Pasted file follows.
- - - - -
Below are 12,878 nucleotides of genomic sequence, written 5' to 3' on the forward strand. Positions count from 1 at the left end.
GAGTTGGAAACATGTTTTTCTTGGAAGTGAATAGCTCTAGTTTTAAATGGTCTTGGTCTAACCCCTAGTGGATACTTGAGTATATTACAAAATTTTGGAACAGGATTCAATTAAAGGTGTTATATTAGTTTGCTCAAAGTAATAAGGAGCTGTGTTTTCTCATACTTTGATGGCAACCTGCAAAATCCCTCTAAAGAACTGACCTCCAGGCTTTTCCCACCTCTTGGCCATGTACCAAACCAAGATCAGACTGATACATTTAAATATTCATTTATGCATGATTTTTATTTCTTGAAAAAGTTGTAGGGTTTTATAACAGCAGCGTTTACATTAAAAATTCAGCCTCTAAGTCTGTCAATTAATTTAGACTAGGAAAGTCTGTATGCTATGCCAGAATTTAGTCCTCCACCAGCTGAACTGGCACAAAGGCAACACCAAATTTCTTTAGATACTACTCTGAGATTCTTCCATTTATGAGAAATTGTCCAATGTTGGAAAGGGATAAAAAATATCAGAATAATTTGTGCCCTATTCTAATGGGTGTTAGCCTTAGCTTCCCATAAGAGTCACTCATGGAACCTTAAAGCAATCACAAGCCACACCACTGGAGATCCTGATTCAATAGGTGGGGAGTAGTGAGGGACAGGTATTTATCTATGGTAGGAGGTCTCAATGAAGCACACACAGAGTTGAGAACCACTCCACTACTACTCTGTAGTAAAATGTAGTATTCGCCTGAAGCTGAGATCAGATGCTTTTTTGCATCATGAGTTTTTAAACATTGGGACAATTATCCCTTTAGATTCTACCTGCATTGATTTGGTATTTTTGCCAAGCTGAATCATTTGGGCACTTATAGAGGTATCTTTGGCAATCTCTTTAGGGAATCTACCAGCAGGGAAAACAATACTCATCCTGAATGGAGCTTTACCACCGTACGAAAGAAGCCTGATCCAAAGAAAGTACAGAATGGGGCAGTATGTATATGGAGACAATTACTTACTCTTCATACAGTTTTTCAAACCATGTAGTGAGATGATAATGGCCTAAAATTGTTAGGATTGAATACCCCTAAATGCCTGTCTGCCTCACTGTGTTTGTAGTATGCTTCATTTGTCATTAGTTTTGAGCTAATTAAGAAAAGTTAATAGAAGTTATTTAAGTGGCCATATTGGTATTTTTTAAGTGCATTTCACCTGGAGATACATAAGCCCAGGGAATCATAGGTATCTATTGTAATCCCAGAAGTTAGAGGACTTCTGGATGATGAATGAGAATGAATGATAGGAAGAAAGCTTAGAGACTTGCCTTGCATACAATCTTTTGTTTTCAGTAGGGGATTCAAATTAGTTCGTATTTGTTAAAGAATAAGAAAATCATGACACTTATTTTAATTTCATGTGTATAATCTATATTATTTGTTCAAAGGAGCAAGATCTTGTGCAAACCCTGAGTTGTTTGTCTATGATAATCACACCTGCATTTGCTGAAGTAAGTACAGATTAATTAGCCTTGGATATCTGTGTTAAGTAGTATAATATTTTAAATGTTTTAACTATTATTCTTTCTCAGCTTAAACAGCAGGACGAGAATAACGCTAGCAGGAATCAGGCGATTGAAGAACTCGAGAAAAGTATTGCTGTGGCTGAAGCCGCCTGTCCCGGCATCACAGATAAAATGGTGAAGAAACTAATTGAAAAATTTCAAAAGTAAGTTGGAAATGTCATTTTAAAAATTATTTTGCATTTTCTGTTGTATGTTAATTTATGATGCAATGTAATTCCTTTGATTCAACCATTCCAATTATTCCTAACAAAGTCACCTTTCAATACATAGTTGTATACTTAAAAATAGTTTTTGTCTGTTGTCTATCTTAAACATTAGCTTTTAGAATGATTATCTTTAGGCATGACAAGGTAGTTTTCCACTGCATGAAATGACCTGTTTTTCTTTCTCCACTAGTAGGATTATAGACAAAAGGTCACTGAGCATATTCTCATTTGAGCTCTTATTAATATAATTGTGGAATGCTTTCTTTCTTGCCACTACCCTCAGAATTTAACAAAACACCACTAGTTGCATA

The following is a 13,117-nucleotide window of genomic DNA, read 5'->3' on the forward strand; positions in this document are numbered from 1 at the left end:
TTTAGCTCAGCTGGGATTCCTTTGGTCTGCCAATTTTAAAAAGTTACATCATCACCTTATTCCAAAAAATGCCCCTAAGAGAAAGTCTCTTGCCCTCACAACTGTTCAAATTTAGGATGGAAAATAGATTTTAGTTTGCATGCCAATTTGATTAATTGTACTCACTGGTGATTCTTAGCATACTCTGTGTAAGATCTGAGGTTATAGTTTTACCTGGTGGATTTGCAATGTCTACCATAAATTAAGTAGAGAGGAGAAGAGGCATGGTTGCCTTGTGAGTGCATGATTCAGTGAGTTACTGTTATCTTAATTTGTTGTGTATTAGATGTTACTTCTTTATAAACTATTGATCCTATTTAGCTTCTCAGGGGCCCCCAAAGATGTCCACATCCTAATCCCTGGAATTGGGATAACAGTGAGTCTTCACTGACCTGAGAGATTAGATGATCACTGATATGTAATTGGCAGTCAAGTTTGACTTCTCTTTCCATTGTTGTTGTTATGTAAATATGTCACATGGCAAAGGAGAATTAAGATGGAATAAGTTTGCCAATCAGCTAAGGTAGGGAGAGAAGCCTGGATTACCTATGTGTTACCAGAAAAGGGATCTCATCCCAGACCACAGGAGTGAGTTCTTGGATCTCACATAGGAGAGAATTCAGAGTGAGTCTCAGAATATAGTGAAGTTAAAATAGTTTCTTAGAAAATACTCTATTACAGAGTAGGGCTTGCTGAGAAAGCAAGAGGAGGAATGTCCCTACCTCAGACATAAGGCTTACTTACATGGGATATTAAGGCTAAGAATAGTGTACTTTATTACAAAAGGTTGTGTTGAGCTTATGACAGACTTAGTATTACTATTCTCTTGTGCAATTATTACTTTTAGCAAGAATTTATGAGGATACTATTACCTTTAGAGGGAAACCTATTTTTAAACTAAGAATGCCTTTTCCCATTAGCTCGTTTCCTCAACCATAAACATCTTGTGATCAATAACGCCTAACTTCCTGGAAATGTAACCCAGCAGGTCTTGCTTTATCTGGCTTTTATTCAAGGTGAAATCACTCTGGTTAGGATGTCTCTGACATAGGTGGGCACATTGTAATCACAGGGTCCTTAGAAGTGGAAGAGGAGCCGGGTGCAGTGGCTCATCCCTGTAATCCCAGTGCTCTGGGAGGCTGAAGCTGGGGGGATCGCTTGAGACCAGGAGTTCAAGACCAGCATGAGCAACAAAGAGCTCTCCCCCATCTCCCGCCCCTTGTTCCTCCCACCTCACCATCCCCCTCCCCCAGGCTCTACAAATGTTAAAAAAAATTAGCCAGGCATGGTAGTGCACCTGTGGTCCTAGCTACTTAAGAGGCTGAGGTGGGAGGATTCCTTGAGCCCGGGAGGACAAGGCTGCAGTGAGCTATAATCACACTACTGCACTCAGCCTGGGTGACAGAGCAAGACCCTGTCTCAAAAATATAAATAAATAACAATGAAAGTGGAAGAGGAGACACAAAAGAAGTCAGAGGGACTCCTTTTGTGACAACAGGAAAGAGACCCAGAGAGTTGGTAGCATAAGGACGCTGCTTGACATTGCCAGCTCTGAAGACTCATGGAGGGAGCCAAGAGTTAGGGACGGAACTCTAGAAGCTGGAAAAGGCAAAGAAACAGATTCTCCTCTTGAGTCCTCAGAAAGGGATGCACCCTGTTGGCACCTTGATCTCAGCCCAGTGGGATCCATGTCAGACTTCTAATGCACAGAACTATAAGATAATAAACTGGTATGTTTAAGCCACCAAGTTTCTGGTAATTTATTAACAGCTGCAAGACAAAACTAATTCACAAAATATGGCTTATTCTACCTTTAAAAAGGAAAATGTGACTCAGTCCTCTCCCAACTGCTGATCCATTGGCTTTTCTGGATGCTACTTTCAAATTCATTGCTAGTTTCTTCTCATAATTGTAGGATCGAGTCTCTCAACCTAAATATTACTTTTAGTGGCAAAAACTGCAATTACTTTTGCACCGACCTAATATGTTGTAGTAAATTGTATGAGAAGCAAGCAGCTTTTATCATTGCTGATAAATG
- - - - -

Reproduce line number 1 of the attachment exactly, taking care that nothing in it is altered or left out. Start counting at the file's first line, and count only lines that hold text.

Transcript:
Below are 12,878 nucleotides of genomic sequence, written 5' to 3' on the forward strand. Positions count from 1 at the left end.